Airline hand luggage restrictions easedBigger bags will now be allowed on planes

21 September 2006

 

travel airport queues

Travellers could face extensive delays

Restrictions on hand luggage imposed at airports in the wake of an alleged terrorist bomb plot are to be relaxed.

From tomorrow, passengers will be allowed to take larger bags on to planes for the first time since the stringent rules were introduced last month.

The government initially banned all hand luggage and all but non-essential liquids from being taken on planes but has since relaxed this to allow small bags.

From Friday, larger bags are allowed as long as they're no bigger than 56cm x 45cm x 25cm (about 22in x 18in x 10in) - about the size of a small suitcase.

Liquids ban remains

Laptops and large electrical items will be allowed in hand luggage but will have to be taken out at security for separate screening.

However, the ban on all but non-essential liquids will remain and passengers will still be restricted to just one carry-on bag.

The liquid ban means that only essential medicines in liquid form deemed essential for the flight - such as a kit for a diabetic person or baby milk and liquid baby food that has been tasted by the passenger - will be allowed on board.

Musicians with instruments too big to go into hand luggage will also be able to take these on board, although they'll have to be screened separately.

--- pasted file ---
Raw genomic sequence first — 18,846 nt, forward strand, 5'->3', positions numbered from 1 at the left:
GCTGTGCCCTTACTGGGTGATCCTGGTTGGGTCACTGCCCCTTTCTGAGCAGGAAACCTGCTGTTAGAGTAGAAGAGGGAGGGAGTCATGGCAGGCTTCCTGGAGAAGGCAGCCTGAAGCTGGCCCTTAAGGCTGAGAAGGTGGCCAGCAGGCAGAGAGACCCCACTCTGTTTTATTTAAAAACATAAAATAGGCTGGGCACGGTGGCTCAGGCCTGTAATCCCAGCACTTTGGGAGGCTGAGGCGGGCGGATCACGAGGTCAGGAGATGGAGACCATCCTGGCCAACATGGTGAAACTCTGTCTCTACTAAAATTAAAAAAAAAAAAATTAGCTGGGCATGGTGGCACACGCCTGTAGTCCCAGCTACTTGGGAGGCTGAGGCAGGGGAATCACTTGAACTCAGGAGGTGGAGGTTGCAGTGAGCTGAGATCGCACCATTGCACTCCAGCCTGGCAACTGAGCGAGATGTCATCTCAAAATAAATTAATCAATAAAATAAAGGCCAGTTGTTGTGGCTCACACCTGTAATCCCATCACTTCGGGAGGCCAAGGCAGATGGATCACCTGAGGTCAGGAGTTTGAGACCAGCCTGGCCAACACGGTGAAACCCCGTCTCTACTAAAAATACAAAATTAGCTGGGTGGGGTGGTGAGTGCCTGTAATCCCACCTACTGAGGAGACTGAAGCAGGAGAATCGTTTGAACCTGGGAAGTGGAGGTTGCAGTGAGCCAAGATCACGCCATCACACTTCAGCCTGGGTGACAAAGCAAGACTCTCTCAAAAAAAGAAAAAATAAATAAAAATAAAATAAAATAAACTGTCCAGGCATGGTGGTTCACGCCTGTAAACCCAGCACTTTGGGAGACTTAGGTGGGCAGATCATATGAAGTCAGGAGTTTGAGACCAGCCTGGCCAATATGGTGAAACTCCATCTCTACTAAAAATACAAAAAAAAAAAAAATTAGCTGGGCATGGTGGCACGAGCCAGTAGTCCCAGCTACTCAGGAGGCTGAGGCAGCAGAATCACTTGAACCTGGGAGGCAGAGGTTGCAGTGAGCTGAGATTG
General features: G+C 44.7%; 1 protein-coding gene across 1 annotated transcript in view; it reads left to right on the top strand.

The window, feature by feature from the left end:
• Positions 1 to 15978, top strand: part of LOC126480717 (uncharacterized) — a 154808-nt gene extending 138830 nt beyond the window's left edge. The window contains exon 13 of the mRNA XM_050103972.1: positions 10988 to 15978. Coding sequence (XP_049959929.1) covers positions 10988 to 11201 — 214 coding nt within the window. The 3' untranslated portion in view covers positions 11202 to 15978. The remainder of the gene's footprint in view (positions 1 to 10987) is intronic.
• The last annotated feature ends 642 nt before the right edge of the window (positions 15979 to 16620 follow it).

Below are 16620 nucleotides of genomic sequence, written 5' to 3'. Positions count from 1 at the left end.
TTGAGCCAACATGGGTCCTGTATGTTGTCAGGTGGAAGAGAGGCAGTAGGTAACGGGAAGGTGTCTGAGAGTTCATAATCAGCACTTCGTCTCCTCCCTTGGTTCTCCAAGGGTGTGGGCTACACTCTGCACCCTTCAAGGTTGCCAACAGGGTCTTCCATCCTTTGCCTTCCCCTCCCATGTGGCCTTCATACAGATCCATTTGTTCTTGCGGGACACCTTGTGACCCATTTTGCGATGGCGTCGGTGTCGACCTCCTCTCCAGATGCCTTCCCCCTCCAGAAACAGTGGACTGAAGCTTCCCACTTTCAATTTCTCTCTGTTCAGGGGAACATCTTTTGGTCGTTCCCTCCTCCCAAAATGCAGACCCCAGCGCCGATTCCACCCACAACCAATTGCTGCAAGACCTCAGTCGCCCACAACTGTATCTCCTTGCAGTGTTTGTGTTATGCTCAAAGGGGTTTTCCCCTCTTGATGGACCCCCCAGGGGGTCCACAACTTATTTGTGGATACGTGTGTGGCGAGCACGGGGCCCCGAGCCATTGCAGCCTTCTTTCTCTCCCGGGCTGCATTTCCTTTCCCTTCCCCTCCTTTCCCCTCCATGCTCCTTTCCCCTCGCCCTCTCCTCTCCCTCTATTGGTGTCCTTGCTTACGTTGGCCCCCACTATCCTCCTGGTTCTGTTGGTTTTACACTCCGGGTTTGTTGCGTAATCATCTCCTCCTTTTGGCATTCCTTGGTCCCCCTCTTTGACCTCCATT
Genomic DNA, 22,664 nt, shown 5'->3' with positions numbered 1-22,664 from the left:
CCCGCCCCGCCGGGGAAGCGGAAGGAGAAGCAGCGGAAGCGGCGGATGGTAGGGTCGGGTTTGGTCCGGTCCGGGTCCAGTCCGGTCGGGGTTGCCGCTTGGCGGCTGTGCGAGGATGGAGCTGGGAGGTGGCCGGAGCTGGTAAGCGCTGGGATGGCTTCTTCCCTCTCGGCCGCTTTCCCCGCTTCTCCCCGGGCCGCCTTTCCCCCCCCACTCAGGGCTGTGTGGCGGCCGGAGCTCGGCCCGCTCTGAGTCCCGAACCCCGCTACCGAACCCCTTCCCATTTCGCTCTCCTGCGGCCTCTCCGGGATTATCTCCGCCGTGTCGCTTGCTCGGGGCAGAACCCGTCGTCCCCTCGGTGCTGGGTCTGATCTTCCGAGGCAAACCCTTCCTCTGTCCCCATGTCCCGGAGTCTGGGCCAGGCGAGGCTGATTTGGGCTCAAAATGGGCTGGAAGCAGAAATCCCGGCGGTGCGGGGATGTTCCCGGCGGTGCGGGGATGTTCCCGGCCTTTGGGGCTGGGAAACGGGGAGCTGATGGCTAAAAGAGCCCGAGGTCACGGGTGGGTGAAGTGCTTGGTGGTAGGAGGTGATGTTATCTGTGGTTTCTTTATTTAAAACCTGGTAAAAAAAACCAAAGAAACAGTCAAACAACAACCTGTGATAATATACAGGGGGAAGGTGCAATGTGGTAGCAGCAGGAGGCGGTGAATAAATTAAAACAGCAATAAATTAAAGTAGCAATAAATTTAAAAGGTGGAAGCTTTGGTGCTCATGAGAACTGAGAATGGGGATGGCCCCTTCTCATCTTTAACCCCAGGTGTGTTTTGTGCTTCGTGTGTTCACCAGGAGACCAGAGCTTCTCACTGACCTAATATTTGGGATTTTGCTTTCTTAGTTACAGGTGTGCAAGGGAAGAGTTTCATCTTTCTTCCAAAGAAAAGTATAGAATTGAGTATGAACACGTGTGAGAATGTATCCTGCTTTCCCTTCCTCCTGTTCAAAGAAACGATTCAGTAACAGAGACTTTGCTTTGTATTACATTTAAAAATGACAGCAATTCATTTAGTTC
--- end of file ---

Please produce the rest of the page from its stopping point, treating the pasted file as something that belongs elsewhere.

Security measures

The Department for Transport said: ‘The measures we introduced in August were in response to a very real and serious threat which continues...We will never compromise on the safety of passengers but it is right that we continually strive to strike the right balance between properly robust security and arrangements which minimise the burden on passengers and business.

‘Passengers should be able to travel as freely as possible but we have no intention of putting their safety at risk. In the meantime, as ever, we will continue to keep our security measures under review.’

It's estimated that the restrictions have cost the UK economy around £300 million. British Airways alone suffered £40 million losses, having had to cancel 1,280 flights.

Luton accident

Meanwhile, passengers using Luton Airport today were warned about possible delays and cancellations after a private plane overshot the runway last night. Passengers have been advised to contact their airline for more information.